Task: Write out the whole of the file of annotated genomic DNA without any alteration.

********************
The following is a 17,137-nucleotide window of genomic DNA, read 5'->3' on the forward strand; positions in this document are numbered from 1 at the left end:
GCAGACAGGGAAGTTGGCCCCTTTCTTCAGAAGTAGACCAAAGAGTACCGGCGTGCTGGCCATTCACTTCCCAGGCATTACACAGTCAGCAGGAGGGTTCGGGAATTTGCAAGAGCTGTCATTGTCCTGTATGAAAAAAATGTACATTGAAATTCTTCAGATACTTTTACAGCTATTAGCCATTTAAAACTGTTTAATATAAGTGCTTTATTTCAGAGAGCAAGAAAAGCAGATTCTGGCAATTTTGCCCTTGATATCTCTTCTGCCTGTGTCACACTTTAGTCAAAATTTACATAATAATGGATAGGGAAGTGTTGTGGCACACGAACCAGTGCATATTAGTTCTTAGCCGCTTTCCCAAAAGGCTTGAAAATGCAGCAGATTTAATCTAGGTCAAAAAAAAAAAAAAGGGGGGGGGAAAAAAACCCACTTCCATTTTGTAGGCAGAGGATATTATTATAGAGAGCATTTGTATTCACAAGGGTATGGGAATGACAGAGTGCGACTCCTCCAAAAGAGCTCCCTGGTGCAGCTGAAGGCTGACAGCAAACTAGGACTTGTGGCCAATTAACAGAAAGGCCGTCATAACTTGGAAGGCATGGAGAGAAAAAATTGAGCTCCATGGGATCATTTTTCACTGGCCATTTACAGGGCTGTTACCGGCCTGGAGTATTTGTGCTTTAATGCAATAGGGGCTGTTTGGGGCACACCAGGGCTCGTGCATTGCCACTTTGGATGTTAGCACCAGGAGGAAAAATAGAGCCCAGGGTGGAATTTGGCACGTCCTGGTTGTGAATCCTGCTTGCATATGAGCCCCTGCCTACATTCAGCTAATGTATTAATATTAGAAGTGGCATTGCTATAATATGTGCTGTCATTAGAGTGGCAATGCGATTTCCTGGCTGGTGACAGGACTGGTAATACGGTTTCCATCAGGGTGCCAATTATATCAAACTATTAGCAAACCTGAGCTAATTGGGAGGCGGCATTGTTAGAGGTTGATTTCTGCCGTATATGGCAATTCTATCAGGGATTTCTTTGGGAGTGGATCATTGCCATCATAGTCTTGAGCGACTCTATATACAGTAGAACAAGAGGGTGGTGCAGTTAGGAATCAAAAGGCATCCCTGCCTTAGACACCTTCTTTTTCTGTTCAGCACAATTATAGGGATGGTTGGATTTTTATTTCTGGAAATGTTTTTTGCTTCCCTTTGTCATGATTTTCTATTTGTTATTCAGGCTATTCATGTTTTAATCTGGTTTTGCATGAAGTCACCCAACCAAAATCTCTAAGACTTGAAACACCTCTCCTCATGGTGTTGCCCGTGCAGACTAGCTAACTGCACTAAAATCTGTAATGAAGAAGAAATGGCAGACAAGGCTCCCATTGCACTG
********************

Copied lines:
The following is a 17,137-nucleotide window of genomic DNA, read 5'->3' on the forward strand; positions in this document are numbered from 1 at the left end:
GCAGACAGGGAAGTTGGCCCCTTTCTTCAGAAGTAGACCAAAGAGTACCGGCGTGCTGGCCATTCACTTCCCAGGCATTACACAGTCAGCAGGAGGGTTCGGGAATTTGCAAGAGCTGTCATTGTCCTGTATGAAAAAAATGTACATTGAAATTCTTCAGATACTTTTACAGCTATTAGCCATTTAAAACTGTTTAATATAAGTGCTTTATTTCAGAGAGCAAGAAAAGCAGATTCTGGCAATTTTGCCCTTGATATCTCTTCTGCCTGTGTCACACTTTAGTCAAAATTTACATAATAATGGATAGGGAAGTGTTGTGGCACACGAACCAGTGCATATTAGTTCTTAGCCGCTTTCCCAAAAGGCTTGAAAATGCAGCAGATTTAATCTAGGTCAAAAAAAAAAAAAAGGGGGGGGGAAAAAAACCCACTTCCATTTTGTAGGCAGAGGATATTATTATAGAGAGCATTTGTATTCACAAGGGTATGGGAATGACAGAGTGCGACTCCTCCAAAAGAGCTCCCTGGTGCAGCTGAAGGCTGACAGCAAACTAGGACTTGTGGCCAATTAACAGAAAGGCCGTCATAACTTGGAAGGCATGGAGAGAAAAAATTGAGCTCCATGGGATCATTTTTCACTGGCCATTTACAGGGCTGTTACCGGCCTGGAGTATTTGTGCTTTAATGCAATAGGGGCTGTTTGGGGCACACCAGGGCTCGTGCATTGCCACTTTGGATGTTAGCACCAGGAGGAAAAATAGAGCCCAGGGTGGAATTTGGCACGTCCTGGTTGTGAATCCTGCTTGCATATGAGCCCCTGCCTACATTCAGCTAATGTATTAATATTAGAAGTGGCATTGCTATAATATGTGCTGTCATTAGAGTGGCAATGCGATTTCCTGGCTGGTGACAGGACTGGTAATACGGTTTCCATCAGGGTGCCAATTATATCAAACTATTAGCAAACCTGAGCTAATTGGGAGGCGGCATTGTTAGAGGTTGATTTCTGCCGTATATGGCAATTCTATCAGGGATTTCTTTGGGAGTGGATCATTGCCATCATAGTCTTGAGCGACTCTATATACAGTAGAACAAGAGGGTGGTGCAGTTAGGAATCAAAAGGCATCCCTGCCTTAGACACCTTCTTTTTCTGTTCAGCACAATTATAGGGATGGTTGGATTTTTATTTCTGGAAATGTTTTTTGCTTCCCTTTGTCATGATTTTCTATTTGTTATTCAGGCTATTCATGTTTTAATCTGGTTTTGCATGAAGTCACCCAACCAAAATCTCTAAGACTTGAAACACCTCTCCTCATGGTGTTGCCCGTGCAGACTAGCTAACTGCACTAAAATCTGTAATGAAGAAGAAATGGCAGACAAGGCTCCCATTGCACTG